Unusually critical comments reportedly made last week in an open forum by the University of Maryland president have created a stir.
According to a report from the Raleigh News & Observer, Maryland president Wallace Loh said he believes the ongoing NCAA investigation into academic fraud at the University of North Carolina “would lead” to the NCAA shutting down athletic programs -- the so-called “death penalty.”
The death penalty in college sports is simply defined: The NCAA prohibits you from competing for a full year. The last time this happened at the Division I level was 1987, infamously with SMU football. It is exceedingly unlikely that the NCAA would go to such drastic measures with one of the most powerful basketball programs in history, as current NCAA president Mark Emmert has spoken out against the death penalty in the past.
Yet Loh believes this punishment could be down the pike for North Carolina? Here’s more from Andrew Carter of the News & Observer:
Loh made the comments during a University of Maryland senate meeting last Thursday. An audio file of a portion of the meeting, which was open to the public, was sent on Monday to the News & Observer. Loh’s commentary about UNC came during a question-and-answer portion of the meeting.
An individual who identified himself as a member of the University of Maryland faculty asked Loh how he could be certain that the university is “protected from the corrupting influence of athletics.” In response, Loh made an unprompted reference to UNC.
“As president I sit over a number of dormant volcanoes,” Loh said. “One of them is an athletic scandal. It blows up, it blows up the university, its reputation, it blows up the president.
“For the things that happened in North Carolina, it’s abysmal. I would think that this would lead to the implementation of the death penalty by the NCAA. But I’m not in charge of that.”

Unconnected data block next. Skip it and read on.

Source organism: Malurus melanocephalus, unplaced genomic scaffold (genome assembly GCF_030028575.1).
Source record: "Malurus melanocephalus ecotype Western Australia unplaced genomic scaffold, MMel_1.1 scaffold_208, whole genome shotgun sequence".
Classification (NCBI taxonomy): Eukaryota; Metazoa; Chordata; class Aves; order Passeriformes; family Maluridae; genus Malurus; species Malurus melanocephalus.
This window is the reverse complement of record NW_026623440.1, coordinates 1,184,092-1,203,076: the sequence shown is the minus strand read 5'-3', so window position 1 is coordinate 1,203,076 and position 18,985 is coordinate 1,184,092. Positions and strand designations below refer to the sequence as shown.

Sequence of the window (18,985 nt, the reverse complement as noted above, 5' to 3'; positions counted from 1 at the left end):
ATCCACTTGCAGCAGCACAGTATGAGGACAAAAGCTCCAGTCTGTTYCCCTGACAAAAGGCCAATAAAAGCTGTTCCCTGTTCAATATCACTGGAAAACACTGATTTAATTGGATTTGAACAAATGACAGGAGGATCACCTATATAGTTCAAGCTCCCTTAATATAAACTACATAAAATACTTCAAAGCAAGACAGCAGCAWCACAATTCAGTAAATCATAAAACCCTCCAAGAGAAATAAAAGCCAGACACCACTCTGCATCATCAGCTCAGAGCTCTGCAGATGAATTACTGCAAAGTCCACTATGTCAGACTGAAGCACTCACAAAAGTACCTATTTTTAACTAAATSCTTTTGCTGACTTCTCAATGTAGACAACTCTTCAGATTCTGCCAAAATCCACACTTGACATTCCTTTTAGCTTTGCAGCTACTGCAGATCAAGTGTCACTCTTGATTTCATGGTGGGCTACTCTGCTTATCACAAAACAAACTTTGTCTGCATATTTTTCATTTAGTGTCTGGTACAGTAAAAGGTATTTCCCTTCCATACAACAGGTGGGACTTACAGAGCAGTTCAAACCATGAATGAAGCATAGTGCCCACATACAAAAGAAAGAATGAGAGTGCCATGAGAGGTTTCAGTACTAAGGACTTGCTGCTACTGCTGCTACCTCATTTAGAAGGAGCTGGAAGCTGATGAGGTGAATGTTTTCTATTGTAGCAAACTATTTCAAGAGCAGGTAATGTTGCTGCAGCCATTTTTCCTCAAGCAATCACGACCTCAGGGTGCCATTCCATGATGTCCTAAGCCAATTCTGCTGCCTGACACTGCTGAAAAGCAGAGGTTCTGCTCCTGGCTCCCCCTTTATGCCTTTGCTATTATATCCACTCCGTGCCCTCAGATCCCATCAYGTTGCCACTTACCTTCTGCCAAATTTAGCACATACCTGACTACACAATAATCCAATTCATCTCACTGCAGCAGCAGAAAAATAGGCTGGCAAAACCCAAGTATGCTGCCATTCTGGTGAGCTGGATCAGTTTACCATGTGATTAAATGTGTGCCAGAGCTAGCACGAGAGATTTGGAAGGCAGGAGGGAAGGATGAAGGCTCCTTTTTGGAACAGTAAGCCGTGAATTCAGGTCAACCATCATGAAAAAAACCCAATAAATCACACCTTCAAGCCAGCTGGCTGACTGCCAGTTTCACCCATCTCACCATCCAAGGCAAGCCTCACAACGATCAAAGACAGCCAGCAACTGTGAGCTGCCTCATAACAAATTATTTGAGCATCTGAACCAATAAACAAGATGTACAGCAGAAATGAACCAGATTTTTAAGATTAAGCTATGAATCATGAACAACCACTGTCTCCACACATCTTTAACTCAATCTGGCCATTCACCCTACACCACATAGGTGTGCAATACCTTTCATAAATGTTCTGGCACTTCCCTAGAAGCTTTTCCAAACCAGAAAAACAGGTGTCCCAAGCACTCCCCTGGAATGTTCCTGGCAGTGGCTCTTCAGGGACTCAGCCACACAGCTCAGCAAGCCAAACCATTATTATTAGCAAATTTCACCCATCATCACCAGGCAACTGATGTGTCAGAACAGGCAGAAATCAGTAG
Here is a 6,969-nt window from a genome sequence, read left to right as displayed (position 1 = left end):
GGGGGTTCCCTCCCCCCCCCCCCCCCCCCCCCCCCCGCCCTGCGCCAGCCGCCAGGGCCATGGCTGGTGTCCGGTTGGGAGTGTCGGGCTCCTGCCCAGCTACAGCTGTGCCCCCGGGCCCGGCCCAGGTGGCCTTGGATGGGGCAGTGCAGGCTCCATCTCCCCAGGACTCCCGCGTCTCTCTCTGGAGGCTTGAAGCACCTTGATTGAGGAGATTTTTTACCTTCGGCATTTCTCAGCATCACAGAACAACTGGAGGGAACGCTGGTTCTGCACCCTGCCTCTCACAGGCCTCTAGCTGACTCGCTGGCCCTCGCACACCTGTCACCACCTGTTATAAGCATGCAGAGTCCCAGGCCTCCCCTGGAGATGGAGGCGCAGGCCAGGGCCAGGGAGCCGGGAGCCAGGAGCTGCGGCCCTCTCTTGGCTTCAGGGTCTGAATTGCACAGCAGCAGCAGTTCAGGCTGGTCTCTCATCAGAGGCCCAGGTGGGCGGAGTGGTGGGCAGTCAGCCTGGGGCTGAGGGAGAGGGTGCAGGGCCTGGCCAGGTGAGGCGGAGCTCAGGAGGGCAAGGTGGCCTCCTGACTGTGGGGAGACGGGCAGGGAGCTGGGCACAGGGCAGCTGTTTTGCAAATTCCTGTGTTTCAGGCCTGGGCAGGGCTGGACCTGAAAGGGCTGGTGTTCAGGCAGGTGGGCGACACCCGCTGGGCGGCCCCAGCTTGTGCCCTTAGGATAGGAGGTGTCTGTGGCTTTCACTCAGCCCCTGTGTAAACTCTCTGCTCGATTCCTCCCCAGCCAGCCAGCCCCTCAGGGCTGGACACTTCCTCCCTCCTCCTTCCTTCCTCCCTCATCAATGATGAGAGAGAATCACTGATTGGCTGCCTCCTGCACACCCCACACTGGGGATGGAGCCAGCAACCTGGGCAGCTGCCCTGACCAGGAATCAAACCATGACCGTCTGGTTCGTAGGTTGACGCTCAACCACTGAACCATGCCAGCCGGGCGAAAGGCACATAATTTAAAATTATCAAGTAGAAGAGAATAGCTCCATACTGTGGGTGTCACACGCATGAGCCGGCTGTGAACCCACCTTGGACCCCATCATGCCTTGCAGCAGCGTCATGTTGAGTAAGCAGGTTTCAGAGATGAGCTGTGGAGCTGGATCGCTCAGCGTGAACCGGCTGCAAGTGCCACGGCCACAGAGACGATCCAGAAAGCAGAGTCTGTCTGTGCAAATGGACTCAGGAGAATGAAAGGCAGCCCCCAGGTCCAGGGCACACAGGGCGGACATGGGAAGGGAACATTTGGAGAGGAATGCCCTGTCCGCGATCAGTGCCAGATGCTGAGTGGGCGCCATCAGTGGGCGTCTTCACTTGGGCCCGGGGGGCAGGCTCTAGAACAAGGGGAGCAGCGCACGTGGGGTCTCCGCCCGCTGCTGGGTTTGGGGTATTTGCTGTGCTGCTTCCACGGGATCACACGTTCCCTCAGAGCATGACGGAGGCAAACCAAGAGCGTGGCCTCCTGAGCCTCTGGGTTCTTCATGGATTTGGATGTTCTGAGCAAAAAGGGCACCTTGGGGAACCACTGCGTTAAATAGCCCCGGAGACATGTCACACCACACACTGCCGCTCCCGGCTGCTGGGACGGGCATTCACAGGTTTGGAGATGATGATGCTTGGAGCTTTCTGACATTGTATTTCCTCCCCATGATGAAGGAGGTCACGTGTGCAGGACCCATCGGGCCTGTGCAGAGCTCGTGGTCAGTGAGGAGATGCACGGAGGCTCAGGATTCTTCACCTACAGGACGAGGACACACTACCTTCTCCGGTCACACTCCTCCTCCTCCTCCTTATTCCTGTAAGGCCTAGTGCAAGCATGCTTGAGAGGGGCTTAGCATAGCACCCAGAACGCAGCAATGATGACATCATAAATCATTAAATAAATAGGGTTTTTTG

Meanwhile, Joel Curran, the Vice Chancellor of Communications at UNC, said UNC officials were “surprised” by Loh’s commentary.
“We were surprised that a sitting university president with no direct knowledge of our case would choose to offer such uninformed and highly speculative opinions,” Curran wrote in an email. “Clearly, Dr. Loh misunderstands the facts of the case, and how NCAA bylaws apply to those facts. We are now preparing our response to a third Notice of Allegations and suggest he read it fully once it has been submitted to the NCAA and made public.”
Loh’s comments are startling because you seldom see an administrator publicly speak out against another school. The comments are also interesting considering that Maryland was, for more than five decades, a member of the ACC. It has been in the Big Ten since 2014. One wonders: If Maryland and UNC shared conference allegiances, would Loh have said what he said?
The NCAA has gone through three iterations of the investigative process in regard to UNC, dating back to the case first coming to light in 2010. Its most recent Notice of Allegations. The basis of the probe deals with phony courses that saw enrollment from students inside and outside athletics at the university. The number of UNC student-athletes who took the courses over the years (dating back to the tail end of Dean Smith’s tenure) was at such a high ratio, the NCAA opted to take on the case and could potentially bring down major sanctions in men’s and women’s basketball, if not football as well.
In the past, when academic fraud has been widespread beyond mere student-athletes, the NCAA has not delved into those matters, rather leaving the universities to police and correct the issues themselves. UNC’s alleged academic fraud went unchecked for more than a decade, though, and could be a watershed case in NCAA history.
North Carolina is expected to meet with the NCAA’s Committee on Infractions later this year.